Wynonna Judd reflects on the last time she sang with mom Naomi: ‘She was very fragile’
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The last time Wynonna Judd shared a stage with her mother, Naomi Judd, was last spring, just weeks before her 76-year-old parent and country music partner’s death by suicide — and it was unlike any other time they performed together.
In an interview with TODAY’s Hoda Kotb for her “Making Space with Hoda Kotb” podcast, Wynonna Judd opened up about what made that night so different from all the other times the Judds’ singers belted out their hits side by side.
"She was very fragile," the 58-year-old said of her mother's demeanor that night in April 2022, when they put on their final performance at the CMT Awards.
The duo were there to sing their 1990 single "Love Can Build a Bridge," but as they harmonized, Wynonna saw more than love in her mom's eyes. She also saw a trepidation she'd never seen before a show.
"I think it’s because she hadn’t sung in a long time," she explained. "And I think when our parents get older, their world gets smaller. And she was late (that night), and she is never late. I think she was nervous. And I think it was so much of an expectation to do it for CMT Awards, and I just think it was, like, imagine being that nervous and having to go out."
Wynonna shared that her first instinct wasn't to comfort her mother in that moment — though that came in time. Instead, all she could focus on at first was the towering, wine-colored, spotlight-stealing wig her mother wore to the event.
"The first thought in my head was, no, I don’t want to hug her or comfort her. I want to pull her wig off," she recalled. "Because that was the dynamics of our relationship. It was tough and tender."
She went on to describe them both as "alpha and determined" in their relationship with each other, noting that the tenderness part took some extra time to find.
"It was sometimes hard for me to be tender with mom, because I’m the lead singer, and I’m on my own version of life, on my own journey," Judd continued. "And I think it occurred to me, though. All of a sudden, she looked at me and blinked, and I knew then that something wasn’t right in terms of her being off a little bit, like, nervous. I softened, which I think is God’s grace. I just kind of reached out and touched her hand, like, 'I’m here. I got you. It’s OK.'"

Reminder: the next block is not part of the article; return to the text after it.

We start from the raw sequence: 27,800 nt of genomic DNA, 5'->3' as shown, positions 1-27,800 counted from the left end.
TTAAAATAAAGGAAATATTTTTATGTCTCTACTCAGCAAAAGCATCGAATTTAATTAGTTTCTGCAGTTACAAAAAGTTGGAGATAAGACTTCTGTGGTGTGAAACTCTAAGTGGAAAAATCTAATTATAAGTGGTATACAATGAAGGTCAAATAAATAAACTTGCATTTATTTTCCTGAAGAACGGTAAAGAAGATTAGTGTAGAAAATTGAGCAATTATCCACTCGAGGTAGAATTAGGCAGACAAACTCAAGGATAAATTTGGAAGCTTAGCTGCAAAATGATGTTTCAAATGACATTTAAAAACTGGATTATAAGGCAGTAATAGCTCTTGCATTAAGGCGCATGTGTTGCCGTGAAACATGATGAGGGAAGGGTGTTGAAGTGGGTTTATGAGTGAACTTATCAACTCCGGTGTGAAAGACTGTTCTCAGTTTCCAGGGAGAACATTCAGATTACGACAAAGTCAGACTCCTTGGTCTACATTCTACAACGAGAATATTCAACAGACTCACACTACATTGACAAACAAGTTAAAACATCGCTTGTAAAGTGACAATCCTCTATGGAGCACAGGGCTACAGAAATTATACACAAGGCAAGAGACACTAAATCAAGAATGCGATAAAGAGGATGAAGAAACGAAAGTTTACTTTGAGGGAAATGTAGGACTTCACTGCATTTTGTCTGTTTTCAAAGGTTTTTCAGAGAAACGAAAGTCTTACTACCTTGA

She added, "I’m glad I did that, because that was the last time we performed together. I’m glad I didn’t stay stuck in my perfectionism is my point, I guess."
Back in October, during an interview with People magazine, Wynonna revealed that “I love you” was “the last thing” she said to Naomi before she died. But during her chat with Hoda, the hit-maker revealed that she’s had a lot more to say to Naomi since then.
"I had a lot of conversations with her," she confessed. "I’m constantly talking to her about, 'Well, what the hell am I supposed to do about wardrobe?' Because she was always the wardrobe (person)."
And the conversations get heavy at times.
"I talk to her a lot about (how) I don’t understand, I don’t understand, I don’t understand. I kept saying, 'Why, why, why did you do this? Why did you do this? Why did you do this?' I talk a lot to her... I’m still struggling big time with, 'Why did you do this?'"
It's a question she asks not only for herself, but also for others who are struggling in their own lives.
"I want to help other people not do what my mother (did)," she added. "I talk to her a lot about, 'What am I supposed to do now? We were supposed to do a record together. We were supposed to do this tour together. We’re supposed to, we’re supposed to...' Life is a mystery, you know?"
However, Wynonna doesn't want her mother's life to remain a mystery to fans — or to be defined by how it ended.
"My mother was very kind," the "I Saw the Light" singer said. "(She) always made people feel, whether it was a limo driver or the maid in the hallway, she always spoke to everyone. She will be remembered for that, the kindness. And the ones that didn’t know her, I would say give her a break, because they’re going to judge her based on what they know about the suicide."
So Judd shared how she’d like her family’s matriarch remembered.
"I would like for her to be remembered for being a great songwriter," she noted. "She is still my queen."
This article was originally published on TODAY.com